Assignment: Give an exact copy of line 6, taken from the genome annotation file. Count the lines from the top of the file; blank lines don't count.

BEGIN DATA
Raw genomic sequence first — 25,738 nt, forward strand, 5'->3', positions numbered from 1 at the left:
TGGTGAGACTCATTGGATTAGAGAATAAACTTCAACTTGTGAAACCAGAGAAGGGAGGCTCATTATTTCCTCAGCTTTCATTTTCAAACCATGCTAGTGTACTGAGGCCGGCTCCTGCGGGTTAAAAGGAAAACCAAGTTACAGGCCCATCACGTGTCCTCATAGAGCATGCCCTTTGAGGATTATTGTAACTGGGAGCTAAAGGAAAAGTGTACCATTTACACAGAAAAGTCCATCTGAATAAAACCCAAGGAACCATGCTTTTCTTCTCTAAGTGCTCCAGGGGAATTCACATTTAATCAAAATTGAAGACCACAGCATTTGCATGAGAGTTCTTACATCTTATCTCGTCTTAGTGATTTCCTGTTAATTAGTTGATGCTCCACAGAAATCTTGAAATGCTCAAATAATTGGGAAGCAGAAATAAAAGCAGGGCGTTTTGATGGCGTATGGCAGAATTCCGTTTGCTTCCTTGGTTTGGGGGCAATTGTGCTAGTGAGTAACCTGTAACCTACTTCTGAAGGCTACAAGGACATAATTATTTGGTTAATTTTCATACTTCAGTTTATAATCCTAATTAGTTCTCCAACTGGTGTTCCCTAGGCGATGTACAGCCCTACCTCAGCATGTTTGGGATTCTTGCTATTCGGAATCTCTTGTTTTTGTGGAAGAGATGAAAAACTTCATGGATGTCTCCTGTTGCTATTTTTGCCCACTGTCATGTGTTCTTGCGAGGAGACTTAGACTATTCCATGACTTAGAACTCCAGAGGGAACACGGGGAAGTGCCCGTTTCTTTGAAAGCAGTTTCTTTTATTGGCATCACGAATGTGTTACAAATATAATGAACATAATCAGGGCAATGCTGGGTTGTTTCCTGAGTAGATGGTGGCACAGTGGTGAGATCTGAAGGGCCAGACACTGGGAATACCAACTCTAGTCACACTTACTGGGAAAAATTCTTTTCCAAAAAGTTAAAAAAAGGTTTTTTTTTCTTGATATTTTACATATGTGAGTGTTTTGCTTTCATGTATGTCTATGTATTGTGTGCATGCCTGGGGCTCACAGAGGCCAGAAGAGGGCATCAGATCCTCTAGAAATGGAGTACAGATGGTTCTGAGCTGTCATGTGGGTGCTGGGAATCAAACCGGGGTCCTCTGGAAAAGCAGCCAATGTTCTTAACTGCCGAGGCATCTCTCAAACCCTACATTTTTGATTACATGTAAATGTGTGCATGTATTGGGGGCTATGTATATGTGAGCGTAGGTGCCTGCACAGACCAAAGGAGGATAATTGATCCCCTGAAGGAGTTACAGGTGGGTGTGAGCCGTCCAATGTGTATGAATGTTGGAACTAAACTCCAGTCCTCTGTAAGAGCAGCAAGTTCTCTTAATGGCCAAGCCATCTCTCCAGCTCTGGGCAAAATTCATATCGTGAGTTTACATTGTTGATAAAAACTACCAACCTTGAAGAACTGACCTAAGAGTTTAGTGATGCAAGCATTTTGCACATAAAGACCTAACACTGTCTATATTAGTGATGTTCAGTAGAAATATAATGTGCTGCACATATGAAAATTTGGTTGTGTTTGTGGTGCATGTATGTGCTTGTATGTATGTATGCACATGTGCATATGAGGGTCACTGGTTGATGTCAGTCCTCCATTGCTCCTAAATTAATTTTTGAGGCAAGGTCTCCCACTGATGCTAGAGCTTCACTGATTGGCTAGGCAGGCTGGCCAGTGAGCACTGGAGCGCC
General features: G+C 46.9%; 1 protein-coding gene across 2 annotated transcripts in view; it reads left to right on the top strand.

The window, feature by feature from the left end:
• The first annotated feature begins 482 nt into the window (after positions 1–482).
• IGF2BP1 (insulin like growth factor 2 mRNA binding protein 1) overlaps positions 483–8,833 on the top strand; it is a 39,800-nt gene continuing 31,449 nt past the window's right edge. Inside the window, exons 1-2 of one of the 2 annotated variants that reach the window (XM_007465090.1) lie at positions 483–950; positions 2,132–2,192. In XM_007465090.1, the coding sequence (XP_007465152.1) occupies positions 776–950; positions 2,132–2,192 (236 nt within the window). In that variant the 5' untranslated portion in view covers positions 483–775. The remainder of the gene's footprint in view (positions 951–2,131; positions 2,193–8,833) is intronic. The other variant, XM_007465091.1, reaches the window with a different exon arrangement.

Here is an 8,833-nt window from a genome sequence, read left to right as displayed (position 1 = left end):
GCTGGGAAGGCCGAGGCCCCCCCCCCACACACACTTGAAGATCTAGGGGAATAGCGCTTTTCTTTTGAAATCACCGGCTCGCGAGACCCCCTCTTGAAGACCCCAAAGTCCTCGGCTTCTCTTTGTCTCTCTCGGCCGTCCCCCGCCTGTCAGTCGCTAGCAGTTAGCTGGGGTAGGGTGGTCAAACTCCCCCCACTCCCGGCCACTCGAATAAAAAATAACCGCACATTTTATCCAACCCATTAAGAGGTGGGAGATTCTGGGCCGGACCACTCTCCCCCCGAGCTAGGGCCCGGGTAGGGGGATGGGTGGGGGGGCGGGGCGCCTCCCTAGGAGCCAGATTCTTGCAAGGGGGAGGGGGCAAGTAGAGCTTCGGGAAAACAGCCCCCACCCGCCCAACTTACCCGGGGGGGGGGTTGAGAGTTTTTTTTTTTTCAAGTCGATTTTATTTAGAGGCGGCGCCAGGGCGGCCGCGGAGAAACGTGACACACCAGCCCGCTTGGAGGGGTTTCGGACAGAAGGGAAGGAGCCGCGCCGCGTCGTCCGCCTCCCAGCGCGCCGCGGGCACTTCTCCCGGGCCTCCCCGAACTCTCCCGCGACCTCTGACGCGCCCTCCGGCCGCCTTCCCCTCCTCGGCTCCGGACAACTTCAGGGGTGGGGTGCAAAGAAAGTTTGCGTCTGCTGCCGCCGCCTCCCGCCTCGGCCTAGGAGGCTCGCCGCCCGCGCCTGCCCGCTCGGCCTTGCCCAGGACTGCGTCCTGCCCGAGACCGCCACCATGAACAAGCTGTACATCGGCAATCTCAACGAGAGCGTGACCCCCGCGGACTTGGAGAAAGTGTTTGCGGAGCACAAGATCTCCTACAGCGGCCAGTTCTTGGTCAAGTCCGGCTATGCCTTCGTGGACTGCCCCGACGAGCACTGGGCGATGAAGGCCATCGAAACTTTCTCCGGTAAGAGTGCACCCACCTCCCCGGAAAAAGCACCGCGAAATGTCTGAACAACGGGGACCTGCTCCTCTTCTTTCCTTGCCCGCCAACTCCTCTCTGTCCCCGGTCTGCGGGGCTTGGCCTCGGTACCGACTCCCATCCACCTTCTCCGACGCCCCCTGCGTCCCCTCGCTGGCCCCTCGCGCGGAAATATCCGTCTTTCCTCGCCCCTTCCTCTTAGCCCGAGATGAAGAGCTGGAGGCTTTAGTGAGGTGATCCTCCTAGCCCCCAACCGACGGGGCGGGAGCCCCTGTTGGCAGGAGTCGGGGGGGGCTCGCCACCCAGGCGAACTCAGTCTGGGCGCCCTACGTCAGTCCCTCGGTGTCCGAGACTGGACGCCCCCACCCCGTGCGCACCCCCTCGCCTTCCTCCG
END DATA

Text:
• IGF2BP1 (insulin like growth factor 2 mRNA binding protein 1) overlaps positions 483–8,833 on the top strand; it is a 39,800-nt gene continuing 31,449 nt past the window's right edge. Inside the window, exons 1-2 of one of the 2 annotated variants that reach the window (XM_007465090.1) lie at positions 483–950; positions 2,132–2,192. In XM_007465090.1, the coding sequence (XP_007465152.1) occupies positions 776–950; positions 2,132–2,192 (236 nt within the window). In that variant the 5' untranslated portion in view covers positions 483–775. The remainder of the gene's footprint in view (positions 951–2,131; positions 2,193–8,833) is intronic. The other variant, XM_007465091.1, reaches the window with a different exon arrangement.